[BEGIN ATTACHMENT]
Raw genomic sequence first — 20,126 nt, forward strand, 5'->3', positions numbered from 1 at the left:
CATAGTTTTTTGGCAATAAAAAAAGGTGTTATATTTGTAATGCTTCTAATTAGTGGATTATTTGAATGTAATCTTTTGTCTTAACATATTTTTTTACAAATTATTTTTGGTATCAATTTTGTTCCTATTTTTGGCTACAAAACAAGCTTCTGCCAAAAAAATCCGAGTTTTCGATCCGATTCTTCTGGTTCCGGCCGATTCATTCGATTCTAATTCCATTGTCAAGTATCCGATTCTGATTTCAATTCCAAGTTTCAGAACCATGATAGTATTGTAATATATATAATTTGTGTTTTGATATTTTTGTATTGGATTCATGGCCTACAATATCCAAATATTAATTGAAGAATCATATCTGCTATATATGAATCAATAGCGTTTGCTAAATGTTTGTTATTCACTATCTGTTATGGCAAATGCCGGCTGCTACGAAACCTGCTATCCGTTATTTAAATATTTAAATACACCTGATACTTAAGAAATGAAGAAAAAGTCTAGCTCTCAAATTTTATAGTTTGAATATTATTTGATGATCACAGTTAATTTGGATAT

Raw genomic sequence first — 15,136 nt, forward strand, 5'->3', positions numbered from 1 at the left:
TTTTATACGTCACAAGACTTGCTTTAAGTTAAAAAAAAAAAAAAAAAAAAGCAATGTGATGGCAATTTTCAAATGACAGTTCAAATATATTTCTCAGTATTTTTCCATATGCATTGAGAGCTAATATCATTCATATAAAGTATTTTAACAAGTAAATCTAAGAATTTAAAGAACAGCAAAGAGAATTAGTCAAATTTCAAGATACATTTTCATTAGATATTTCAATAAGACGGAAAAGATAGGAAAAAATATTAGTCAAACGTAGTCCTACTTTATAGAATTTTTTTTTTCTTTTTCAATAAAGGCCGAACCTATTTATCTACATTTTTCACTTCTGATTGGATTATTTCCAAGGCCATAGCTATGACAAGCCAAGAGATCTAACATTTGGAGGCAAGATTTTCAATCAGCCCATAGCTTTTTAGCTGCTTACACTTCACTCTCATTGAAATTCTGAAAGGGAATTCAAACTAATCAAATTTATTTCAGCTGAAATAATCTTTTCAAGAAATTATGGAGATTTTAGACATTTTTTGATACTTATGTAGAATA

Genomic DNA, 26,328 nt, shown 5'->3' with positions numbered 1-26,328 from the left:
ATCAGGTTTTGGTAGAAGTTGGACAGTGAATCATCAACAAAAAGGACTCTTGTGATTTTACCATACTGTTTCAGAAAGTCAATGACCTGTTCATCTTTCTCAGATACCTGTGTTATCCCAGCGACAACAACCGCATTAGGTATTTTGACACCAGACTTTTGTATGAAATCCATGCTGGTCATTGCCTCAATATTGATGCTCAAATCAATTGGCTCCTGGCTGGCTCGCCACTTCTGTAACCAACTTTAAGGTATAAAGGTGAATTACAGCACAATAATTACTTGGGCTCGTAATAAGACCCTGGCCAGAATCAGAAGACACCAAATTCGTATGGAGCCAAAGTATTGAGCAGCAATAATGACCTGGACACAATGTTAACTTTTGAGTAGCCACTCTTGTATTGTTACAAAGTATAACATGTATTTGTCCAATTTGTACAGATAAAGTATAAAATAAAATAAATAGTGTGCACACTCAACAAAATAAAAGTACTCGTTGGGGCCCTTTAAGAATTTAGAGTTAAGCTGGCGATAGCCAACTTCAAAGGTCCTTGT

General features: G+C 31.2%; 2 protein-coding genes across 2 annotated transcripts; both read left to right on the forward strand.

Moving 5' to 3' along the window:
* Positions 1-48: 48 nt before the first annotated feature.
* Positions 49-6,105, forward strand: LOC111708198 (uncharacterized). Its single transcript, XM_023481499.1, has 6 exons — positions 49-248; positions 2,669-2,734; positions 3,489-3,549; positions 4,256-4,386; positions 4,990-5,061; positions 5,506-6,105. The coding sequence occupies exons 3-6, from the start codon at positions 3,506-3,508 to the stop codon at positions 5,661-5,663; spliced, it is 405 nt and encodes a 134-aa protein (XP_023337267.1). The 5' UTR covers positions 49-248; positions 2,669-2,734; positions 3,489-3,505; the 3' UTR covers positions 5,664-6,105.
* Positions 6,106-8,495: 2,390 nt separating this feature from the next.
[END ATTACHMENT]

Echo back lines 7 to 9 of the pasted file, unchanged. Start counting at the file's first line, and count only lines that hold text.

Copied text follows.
General features: G+C 31.2%; 2 protein-coding genes across 2 annotated transcripts; both read left to right on the forward strand.

Moving 5' to 3' along the window:
* Positions 1-48: 48 nt before the first annotated feature.